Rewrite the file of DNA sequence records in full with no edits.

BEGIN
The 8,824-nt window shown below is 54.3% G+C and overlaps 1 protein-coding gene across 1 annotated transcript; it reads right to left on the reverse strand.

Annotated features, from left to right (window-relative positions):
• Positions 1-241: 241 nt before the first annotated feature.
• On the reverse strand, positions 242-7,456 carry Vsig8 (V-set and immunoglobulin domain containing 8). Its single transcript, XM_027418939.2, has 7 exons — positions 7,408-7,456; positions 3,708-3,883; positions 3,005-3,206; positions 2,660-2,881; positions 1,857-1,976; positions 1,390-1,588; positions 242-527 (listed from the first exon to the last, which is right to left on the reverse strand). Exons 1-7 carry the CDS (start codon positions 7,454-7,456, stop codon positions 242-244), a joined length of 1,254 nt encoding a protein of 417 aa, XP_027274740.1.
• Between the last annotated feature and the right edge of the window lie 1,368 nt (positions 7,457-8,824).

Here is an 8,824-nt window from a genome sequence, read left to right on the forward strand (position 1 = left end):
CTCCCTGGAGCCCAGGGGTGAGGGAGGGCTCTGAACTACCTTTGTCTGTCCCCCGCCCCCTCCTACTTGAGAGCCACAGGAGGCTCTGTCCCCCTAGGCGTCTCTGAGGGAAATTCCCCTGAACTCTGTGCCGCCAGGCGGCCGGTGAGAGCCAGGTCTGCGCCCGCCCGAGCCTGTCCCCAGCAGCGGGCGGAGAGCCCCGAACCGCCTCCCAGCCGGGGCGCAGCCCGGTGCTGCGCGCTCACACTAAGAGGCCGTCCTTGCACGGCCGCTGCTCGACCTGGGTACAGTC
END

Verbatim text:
The 8,824-nt window shown below is 54.3% G+C and overlaps 1 protein-coding gene across 1 annotated transcript; it reads right to left on the reverse strand.

Annotated features, from left to right (window-relative positions):
• Positions 1-241: 241 nt before the first annotated feature.
• On the reverse strand, positions 242-7,456 carry Vsig8 (V-set and immunoglobulin domain containing 8). Its single transcript, XM_027418939.2, has 7 exons — positions 7,408-7,456; positions 3,708-3,883; positions 3,005-3,206; positions 2,660-2,881; positions 1,857-1,976; positions 1,390-1,588; positions 242-527 (listed from the first exon to the last, which is right to left on the reverse strand). Exons 1-7 carry the CDS (start codon positions 7,454-7,456, stop codon positions 242-244), a joined length of 1,254 nt encoding a protein of 417 aa, XP_027274740.1.
• Between the last annotated feature and the right edge of the window lie 1,368 nt (positions 7,457-8,824).

Here is an 8,824-nt window from a genome sequence, read left to right on the forward strand (position 1 = left end):
CTCCCTGGAGCCCAGGGGTGAGGGAGGGCTCTGAACTACCTTTGTCTGTCCCCCGCCCCCTCCTACTTGAGAGCCACAGGAGGCTCTGTCCCCCTAGGCGTCTCTGAGGGAAATTCCCCTGAACTCTGTGCCGCCAGGCGGCCGGTGAGAGCCAGGTCTGCGCCCGCCCGAGCCTGTCCCCAGCAGCGGGCGGAGAGCCCCGAACCGCCTCCCAGCCGGGGCGCAGCCCGGTGCTGCGCGCTCACACTAAGAGGCCGTCCTTGCACGGCCGCTGCTCGACCTGGGTACAGTC